The stunning production directed by Jeffrey Santoro is dark and harsh, yet lively and engaging. The exceptional sets by DAST’s Technical director, Ryan Stofa and costumes by Lorraine Anderson create the spirit of the 1800s. From the streets of England to Dr. Jekyll’s laboratory to a sordid bar, the sets evoke a time passed by, while the costumes exemplify the divide between sophisticated members of society to prostitutes and peasants.     

However, it’s the cast that drives this musical, led by the captivating Mr. Jervis as both Dr. Jekyll and Mr. Hyde. Mr. Jervis magnificently captures both sides of his character, finding and peeling away the layers of the enigmatic Dr. Jekyll and his alter ego, Mr. Hyde. He easily transforms from a loving and compassionate doctor to a vengeful and sadistic man. He best exemplified his capabilities during the Confrontation number when Mr. Hyde finally confronts Dr. Jekyll before taking over.  

Mr. Jervis shares the stage with equally talented leading ladies. Ms. Biddle as Dr. Jekyll’s high society fiancée, Emma, and Ms. Saunders as Mr. Hyde’s street tough mistress, Lucy, are brilliant! Both ladies have stunning voices that make it very hard to believe they are high school students. Their vulnerability that comes through their sumptuous duet In His Eyes is more than what is expected from high school students. Don’t worry, not every song is dark or sad, Ms. Saunders’s exuberant number Bring on the Men adds some light-hearted FUN to the production.  

The three leads are supported by a strong cast of students who electrify with their acting, singing and dancing talents. With precise musical direction by David Snyder and choreography by Tamara Paulino, this production is a sure fire hit!

Jekyll & Hyde runs through June 30 at the Laird Performing Art Center (Tatnall School). For additional information and/or to purchase tickets visit  

Monday, June 21, 2010

Urine the Theatre

At times, it was easy to forget Urinetown was cast only with student actors. The singing, acting and dancing was so spot-on, and so professional in most cases. The only indication of the cast’s youth was the occasional actor looking startling with white hair, or those who hadn’t quite grown into their adult voices and bodies. The audience and the actors seemed to love this production by the Delaware All-State Theatre at the DuPont Theatre.

Producer/Director Jeffrey Santoro choreographed many snappy numbers, making excellent use of the space on the simple set. “Mr. Cladwell” is a song reminiscent of “I think I’m gonna like it here” from Annie. Hope Cladwell (sung beautifully by Natasha Michael), Cladwell B. Cladwell’s daughter, meets her new co-workers-her father’s lackeys-and they give her the seal of approval in a rousing, fun chorus. Later in the musical, Annie is fair game again, when several characters remind us “The sun will come out tomorrow”. The musical’s creators, Mark Hollmann and Greg Kotis, are shameless musical quote from Andrew Lloyd Webber’s Evita.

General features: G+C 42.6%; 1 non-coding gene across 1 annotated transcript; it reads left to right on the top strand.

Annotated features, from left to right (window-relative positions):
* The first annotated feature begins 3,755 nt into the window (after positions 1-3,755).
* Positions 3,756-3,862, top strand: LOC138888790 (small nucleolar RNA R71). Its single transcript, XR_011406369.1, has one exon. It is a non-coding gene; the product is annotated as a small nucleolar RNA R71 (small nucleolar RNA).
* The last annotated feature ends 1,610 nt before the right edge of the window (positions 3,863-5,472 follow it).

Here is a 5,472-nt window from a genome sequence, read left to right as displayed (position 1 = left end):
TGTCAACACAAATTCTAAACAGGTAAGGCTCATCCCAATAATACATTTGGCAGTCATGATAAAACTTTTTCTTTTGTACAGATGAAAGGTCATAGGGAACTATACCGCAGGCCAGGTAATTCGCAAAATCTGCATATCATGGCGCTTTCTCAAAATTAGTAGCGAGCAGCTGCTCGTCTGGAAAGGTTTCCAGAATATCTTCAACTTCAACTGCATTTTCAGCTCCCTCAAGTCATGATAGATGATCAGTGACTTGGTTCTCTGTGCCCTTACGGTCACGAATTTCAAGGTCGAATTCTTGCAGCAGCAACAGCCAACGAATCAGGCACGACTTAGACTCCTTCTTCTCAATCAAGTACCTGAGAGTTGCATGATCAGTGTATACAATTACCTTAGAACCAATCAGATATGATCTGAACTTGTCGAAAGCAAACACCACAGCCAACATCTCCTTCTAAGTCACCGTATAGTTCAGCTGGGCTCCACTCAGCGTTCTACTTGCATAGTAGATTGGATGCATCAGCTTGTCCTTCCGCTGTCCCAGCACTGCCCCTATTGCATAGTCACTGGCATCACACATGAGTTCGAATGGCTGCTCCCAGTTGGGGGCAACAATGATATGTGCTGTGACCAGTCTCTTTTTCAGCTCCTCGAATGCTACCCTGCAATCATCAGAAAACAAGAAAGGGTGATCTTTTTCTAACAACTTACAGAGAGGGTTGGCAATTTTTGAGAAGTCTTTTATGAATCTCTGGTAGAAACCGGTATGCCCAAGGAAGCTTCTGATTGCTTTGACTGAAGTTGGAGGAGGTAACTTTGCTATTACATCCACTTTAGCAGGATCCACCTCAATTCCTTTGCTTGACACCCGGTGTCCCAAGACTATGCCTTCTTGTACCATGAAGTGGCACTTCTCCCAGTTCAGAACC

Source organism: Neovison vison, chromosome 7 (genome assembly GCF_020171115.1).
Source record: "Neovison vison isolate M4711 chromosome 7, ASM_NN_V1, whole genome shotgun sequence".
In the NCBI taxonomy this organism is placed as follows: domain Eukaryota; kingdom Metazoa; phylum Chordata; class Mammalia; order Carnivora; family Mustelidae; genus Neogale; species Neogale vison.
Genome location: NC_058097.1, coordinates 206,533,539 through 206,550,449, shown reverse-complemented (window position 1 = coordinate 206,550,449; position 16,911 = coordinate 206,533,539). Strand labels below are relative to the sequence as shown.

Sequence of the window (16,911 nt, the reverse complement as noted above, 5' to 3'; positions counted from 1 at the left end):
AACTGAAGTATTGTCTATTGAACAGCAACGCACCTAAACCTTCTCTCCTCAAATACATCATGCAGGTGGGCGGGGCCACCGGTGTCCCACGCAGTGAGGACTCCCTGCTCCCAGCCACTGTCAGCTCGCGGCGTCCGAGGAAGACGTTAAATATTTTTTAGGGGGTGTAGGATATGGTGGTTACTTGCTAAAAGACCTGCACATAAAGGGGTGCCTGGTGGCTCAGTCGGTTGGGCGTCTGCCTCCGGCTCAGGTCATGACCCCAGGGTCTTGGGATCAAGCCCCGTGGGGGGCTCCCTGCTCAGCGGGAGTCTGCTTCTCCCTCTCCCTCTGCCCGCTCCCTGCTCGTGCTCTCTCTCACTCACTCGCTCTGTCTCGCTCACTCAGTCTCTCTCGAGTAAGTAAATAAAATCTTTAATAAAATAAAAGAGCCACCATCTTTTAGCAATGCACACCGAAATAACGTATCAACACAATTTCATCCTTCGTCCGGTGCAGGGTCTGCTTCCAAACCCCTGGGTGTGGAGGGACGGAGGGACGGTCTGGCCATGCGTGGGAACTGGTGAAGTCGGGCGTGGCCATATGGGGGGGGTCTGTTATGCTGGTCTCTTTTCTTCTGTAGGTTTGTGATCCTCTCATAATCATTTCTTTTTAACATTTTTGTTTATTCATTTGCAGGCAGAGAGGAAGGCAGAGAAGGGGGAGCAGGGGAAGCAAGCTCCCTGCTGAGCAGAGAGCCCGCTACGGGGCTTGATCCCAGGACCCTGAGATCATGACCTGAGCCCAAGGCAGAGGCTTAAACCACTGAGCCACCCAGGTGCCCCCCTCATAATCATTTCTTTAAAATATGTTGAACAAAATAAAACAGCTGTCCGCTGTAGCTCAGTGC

Not only do we get an “in-your-face” sometimes groan-worthy mocking and quoting of Broadway musicals, we get a constant breakdown of the fourth wall. Lockstock, who was expertly played by Jordan Weagraff, is the most successful at handling these sarcastic, knowing quips about the show and its merits that he tosses out to the audience. After a while, the show’s self-commentary becomes tiresome and glib.

Jake Glassman was charming and sincere as Bobby Strong. He manages to step out of the stock character cartoony role, and make the flash back scene, “Tell Her I Love Her” extremely funny as he appears a ghost in the mist. Another stand out was the pregnant Little Becky Two-Shoes, played by Lydia Stinson. One of the strongest actors in the show, she was lively, animated and always involved in the action on stage. Mike Hinkle was energetic and convincing as the slimy Cladwell. As Penelope Pennywise, Maren Lavelle had good command of the stage and a natural sense of comic timing.

Though Urinetown was intended to be an edgy, political satire, I found myself wondering exactly what the commentary was. I understood that big business and corruption are bad, and make people do bad things. The show’s theme simplified: everyone should have access to a toilet when nature calls. Maybe I am old-fashioned, but I also found myself thinking there are other musicals that carry a stronger message and are more deserving of the spotlight.